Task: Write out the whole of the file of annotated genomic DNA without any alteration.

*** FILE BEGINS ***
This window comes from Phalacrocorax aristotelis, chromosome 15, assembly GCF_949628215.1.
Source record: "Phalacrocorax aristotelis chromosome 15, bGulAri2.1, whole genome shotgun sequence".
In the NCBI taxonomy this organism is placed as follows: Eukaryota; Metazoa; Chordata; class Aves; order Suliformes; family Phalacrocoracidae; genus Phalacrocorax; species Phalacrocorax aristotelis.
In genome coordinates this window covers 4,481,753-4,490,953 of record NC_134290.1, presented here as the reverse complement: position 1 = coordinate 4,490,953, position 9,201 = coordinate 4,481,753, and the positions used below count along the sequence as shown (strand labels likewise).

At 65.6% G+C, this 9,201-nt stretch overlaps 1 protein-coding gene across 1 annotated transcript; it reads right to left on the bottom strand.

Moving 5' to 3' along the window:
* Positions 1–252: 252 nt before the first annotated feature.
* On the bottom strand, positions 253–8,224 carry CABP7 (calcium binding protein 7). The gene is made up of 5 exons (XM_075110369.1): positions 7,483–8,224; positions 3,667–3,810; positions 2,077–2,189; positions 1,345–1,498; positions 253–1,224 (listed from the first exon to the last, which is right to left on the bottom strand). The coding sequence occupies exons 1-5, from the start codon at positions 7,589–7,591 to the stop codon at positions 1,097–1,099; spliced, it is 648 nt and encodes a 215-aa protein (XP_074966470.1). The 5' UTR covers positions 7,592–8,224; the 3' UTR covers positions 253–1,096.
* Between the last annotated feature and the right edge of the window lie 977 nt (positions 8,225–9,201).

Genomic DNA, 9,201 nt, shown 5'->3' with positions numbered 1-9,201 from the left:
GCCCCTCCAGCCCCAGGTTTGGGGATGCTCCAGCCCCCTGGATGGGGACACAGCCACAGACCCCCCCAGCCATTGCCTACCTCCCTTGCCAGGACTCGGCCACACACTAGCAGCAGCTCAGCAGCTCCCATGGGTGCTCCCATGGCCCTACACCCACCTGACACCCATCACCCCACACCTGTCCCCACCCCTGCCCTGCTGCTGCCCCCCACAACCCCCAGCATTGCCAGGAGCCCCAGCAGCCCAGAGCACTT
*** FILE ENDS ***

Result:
This window comes from Phalacrocorax aristotelis, chromosome 15, assembly GCF_949628215.1.
Source record: "Phalacrocorax aristotelis chromosome 15, bGulAri2.1, whole genome shotgun sequence".
In the NCBI taxonomy this organism is placed as follows: Eukaryota; Metazoa; Chordata; class Aves; order Suliformes; family Phalacrocoracidae; genus Phalacrocorax; species Phalacrocorax aristotelis.
In genome coordinates this window covers 4,481,753-4,490,953 of record NC_134290.1, presented here as the reverse complement: position 1 = coordinate 4,490,953, position 9,201 = coordinate 4,481,753, and the positions used below count along the sequence as shown (strand labels likewise).

At 65.6% G+C, this 9,201-nt stretch overlaps 1 protein-coding gene across 1 annotated transcript; it reads right to left on the bottom strand.

Moving 5' to 3' along the window:
* Positions 1–252: 252 nt before the first annotated feature.
* On the bottom strand, positions 253–8,224 carry CABP7 (calcium binding protein 7). The gene is made up of 5 exons (XM_075110369.1): positions 7,483–8,224; positions 3,667–3,810; positions 2,077–2,189; positions 1,345–1,498; positions 253–1,224 (listed from the first exon to the last, which is right to left on the bottom strand). The coding sequence occupies exons 1-5, from the start codon at positions 7,589–7,591 to the stop codon at positions 1,097–1,099; spliced, it is 648 nt and encodes a 215-aa protein (XP_074966470.1). The 5' UTR covers positions 7,592–8,224; the 3' UTR covers positions 253–1,096.
* Between the last annotated feature and the right edge of the window lie 977 nt (positions 8,225–9,201).

Genomic DNA, 9,201 nt, shown 5'->3' with positions numbered 1-9,201 from the left:
GCCCCTCCAGCCCCAGGTTTGGGGATGCTCCAGCCCCCTGGATGGGGACACAGCCACAGACCCCCCCAGCCATTGCCTACCTCCCTTGCCAGGACTCGGCCACACACTAGCAGCAGCTCAGCAGCTCCCATGGGTGCTCCCATGGCCCTACACCCACCTGACACCCATCACCCCACACCTGTCCCCACCCCTGCCCTGCTGCTGCCCCCCACAACCCCCAGCATTGCCAGGAGCCCCAGCAGCCCAGAGCACTT